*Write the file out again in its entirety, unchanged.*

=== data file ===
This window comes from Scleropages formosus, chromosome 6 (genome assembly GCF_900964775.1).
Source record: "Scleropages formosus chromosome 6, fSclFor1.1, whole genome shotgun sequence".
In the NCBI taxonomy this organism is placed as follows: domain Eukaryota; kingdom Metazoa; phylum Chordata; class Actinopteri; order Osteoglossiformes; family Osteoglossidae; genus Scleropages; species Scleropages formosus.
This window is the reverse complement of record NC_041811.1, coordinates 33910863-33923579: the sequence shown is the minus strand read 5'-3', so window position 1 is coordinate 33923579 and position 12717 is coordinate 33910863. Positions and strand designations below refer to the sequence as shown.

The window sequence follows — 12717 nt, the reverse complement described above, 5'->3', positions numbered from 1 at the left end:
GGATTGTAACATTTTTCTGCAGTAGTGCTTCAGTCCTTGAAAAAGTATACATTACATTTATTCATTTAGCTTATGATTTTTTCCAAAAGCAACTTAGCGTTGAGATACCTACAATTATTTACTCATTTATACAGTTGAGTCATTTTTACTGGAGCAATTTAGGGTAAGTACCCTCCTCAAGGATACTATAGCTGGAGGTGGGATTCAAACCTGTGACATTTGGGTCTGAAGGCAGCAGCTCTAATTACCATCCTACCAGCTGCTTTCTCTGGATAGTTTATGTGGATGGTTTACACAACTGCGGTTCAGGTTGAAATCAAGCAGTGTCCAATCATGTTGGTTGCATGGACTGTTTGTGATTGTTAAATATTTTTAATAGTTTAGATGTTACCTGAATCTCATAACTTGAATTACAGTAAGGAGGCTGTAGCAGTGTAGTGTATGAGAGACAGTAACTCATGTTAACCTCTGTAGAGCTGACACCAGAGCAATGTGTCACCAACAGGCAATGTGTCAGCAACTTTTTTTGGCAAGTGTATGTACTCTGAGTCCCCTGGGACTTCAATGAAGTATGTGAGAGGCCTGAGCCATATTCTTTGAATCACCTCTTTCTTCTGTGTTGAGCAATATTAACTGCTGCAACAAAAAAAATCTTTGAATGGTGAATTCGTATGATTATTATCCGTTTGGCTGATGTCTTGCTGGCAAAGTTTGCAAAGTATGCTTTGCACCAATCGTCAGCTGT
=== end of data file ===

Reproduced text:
This window comes from Scleropages formosus, chromosome 6 (genome assembly GCF_900964775.1).
Source record: "Scleropages formosus chromosome 6, fSclFor1.1, whole genome shotgun sequence".
In the NCBI taxonomy this organism is placed as follows: domain Eukaryota; kingdom Metazoa; phylum Chordata; class Actinopteri; order Osteoglossiformes; family Osteoglossidae; genus Scleropages; species Scleropages formosus.
This window is the reverse complement of record NC_041811.1, coordinates 33910863-33923579: the sequence shown is the minus strand read 5'-3', so window position 1 is coordinate 33923579 and position 12717 is coordinate 33910863. Positions and strand designations below refer to the sequence as shown.

The window sequence follows — 12717 nt, the reverse complement described above, 5'->3', positions numbered from 1 at the left end:
GGATTGTAACATTTTTCTGCAGTAGTGCTTCAGTCCTTGAAAAAGTATACATTACATTTATTCATTTAGCTTATGATTTTTTCCAAAAGCAACTTAGCGTTGAGATACCTACAATTATTTACTCATTTATACAGTTGAGTCATTTTTACTGGAGCAATTTAGGGTAAGTACCCTCCTCAAGGATACTATAGCTGGAGGTGGGATTCAAACCTGTGACATTTGGGTCTGAAGGCAGCAGCTCTAATTACCATCCTACCAGCTGCTTTCTCTGGATAGTTTATGTGGATGGTTTACACAACTGCGGTTCAGGTTGAAATCAAGCAGTGTCCAATCATGTTGGTTGCATGGACTGTTTGTGATTGTTAAATATTTTTAATAGTTTAGATGTTACCTGAATCTCATAACTTGAATTACAGTAAGGAGGCTGTAGCAGTGTAGTGTATGAGAGACAGTAACTCATGTTAACCTCTGTAGAGCTGACACCAGAGCAATGTGTCACCAACAGGCAATGTGTCAGCAACTTTTTTTGGCAAGTGTATGTACTCTGAGTCCCCTGGGACTTCAATGAAGTATGTGAGAGGCCTGAGCCATATTCTTTGAATCACCTCTTTCTTCTGTGTTGAGCAATATTAACTGCTGCAACAAAAAAAATCTTTGAATGGTGAATTCGTATGATTATTATCCGTTTGGCTGATGTCTTGCTGGCAAAGTTTGCAAAGTATGCTTTGCACCAATCGTCAGCTGT